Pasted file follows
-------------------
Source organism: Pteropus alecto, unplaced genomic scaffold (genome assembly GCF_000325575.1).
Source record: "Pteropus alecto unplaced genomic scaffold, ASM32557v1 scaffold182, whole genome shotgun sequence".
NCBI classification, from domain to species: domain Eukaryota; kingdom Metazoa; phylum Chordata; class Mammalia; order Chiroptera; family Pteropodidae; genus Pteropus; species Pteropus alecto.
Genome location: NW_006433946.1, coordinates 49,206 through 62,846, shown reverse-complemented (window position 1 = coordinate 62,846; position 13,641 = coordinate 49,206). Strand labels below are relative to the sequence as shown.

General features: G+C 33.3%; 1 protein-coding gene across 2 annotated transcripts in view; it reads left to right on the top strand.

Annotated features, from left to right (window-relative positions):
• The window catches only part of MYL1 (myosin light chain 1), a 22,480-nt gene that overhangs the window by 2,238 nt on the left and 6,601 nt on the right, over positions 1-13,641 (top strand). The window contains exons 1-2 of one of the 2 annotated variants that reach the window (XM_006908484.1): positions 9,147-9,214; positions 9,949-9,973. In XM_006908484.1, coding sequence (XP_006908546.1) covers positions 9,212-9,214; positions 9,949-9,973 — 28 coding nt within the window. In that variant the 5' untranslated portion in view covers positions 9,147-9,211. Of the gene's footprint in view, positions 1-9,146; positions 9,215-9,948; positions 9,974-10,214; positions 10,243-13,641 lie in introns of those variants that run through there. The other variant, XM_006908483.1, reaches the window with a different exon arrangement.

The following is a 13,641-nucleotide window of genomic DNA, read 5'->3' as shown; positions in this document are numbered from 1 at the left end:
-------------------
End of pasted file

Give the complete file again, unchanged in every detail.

Source organism: Pteropus alecto, unplaced genomic scaffold (genome assembly GCF_000325575.1).
Source record: "Pteropus alecto unplaced genomic scaffold, ASM32557v1 scaffold182, whole genome shotgun sequence".
NCBI classification, from domain to species: domain Eukaryota; kingdom Metazoa; phylum Chordata; class Mammalia; order Chiroptera; family Pteropodidae; genus Pteropus; species Pteropus alecto.
Genome location: NW_006433946.1, coordinates 49,206 through 62,846, shown reverse-complemented (window position 1 = coordinate 62,846; position 13,641 = coordinate 49,206). Strand labels below are relative to the sequence as shown.

General features: G+C 33.3%; 1 protein-coding gene across 2 annotated transcripts in view; it reads left to right on the top strand.

Annotated features, from left to right (window-relative positions):
• The window catches only part of MYL1 (myosin light chain 1), a 22,480-nt gene that overhangs the window by 2,238 nt on the left and 6,601 nt on the right, over positions 1-13,641 (top strand). The window contains exons 1-2 of one of the 2 annotated variants that reach the window (XM_006908484.1): positions 9,147-9,214; positions 9,949-9,973. In XM_006908484.1, coding sequence (XP_006908546.1) covers positions 9,212-9,214; positions 9,949-9,973 — 28 coding nt within the window. In that variant the 5' untranslated portion in view covers positions 9,147-9,211. Of the gene's footprint in view, positions 1-9,146; positions 9,215-9,948; positions 9,974-10,214; positions 10,243-13,641 lie in introns of those variants that run through there. The other variant, XM_006908483.1, reaches the window with a different exon arrangement.

The following is a 13,641-nucleotide window of genomic DNA, read 5'->3' as shown; positions in this document are numbered from 1 at the left end: